Will to Power: The Philosophy of Friedrich Nietzsche

Will to Power: The Philosophy of Friedrich Nietzsche - Robert C. Solomon, Kathleen Marie Higgins Most of the science or philosophy lectures I read (and listen to) will bring up Nietzsche in some way or another. So, at the best I was getting a spattering of Nietzsche's beliefs in an incoherent way. This lecture series has set me straight and has given me a consistent and coherent look at this very interesting philosopher (who at times could be inconsistent). Most philosophers I find wanting. After this lecture series, I must say I still find Nietzsche intriguing and worth reading more about his philosophy. From this series, it's easy to see that how people can read so many different things into his philosophy. I suspect that's what Nietzsche wanted from his readers. The lecturers (a husband and wife) were very good when they compare and contrast Nietzsche with different philosophies such as those of Kant, Schopenhauer, Existentialism, and Spinoza.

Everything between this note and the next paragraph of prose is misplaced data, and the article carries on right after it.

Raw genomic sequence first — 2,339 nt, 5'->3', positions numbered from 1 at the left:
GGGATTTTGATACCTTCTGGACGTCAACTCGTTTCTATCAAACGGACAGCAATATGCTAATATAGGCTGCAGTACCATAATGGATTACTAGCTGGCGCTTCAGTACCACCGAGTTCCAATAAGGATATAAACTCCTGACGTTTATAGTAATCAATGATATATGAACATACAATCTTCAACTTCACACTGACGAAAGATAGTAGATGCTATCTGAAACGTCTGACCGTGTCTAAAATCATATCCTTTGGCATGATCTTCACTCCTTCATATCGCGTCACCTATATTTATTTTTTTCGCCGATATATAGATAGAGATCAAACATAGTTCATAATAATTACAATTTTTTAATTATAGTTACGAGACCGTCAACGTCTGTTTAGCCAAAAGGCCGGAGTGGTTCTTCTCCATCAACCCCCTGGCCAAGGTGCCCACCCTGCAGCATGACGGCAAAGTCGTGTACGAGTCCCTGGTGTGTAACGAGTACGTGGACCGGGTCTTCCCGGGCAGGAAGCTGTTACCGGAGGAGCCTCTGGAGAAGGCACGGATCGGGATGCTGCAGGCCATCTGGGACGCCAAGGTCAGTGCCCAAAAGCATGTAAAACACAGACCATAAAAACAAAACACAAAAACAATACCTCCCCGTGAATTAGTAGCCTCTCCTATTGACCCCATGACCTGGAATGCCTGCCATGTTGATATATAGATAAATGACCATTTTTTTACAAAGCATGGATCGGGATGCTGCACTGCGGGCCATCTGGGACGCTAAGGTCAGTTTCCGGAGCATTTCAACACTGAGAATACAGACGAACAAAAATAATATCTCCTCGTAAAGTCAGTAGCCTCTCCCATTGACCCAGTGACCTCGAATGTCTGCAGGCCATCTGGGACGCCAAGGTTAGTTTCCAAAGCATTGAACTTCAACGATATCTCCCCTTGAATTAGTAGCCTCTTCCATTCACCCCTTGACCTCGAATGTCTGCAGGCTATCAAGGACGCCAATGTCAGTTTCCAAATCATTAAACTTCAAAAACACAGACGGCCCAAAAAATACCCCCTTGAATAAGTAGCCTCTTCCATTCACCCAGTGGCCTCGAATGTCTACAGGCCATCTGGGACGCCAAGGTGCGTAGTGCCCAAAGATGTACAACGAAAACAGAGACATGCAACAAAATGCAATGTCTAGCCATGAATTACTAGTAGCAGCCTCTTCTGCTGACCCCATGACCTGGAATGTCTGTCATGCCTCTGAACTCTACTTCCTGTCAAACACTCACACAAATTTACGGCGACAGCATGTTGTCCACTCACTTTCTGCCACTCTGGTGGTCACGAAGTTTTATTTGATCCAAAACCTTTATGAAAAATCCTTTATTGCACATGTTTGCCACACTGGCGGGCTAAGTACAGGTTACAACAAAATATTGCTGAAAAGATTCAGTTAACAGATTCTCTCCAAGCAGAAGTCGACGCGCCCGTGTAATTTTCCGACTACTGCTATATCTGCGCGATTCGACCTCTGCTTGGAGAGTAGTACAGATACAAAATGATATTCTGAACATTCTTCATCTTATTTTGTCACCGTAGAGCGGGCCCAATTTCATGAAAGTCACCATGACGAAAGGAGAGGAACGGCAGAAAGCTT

I particularly disliked the book "Closing of the American Mind", by Bloom. My dislike for it hit me at a visceral level at the time I read it earlier this year. At the time, I wasn't sure why I disliked it so much, but, now, after having had listened to this lecture I understand why. Nietzsche at his core is a non-absolutist and thinks our truths are always a matter of perspective and our desire for self-esteem is what drives us. The author of the book, Bloom, thinks the exact opposite. He was using Nietzsche as a surrogate for all that he thought was wrong with America in the 1980s. I don't think Bloom, the author, was right then or is right now. I'd rather live with uncertainty and doubt then 'to pretend to know something I don't know'.

In the end a lecture on a philosopher is only as good as the philosopher under consideration, Nietzsche is definitely worth considering and this lecture is definitely worth listening to. There's enough in these lectures in which the average listener will be able to take something from them and make it his (or her) own and be the wiser for it.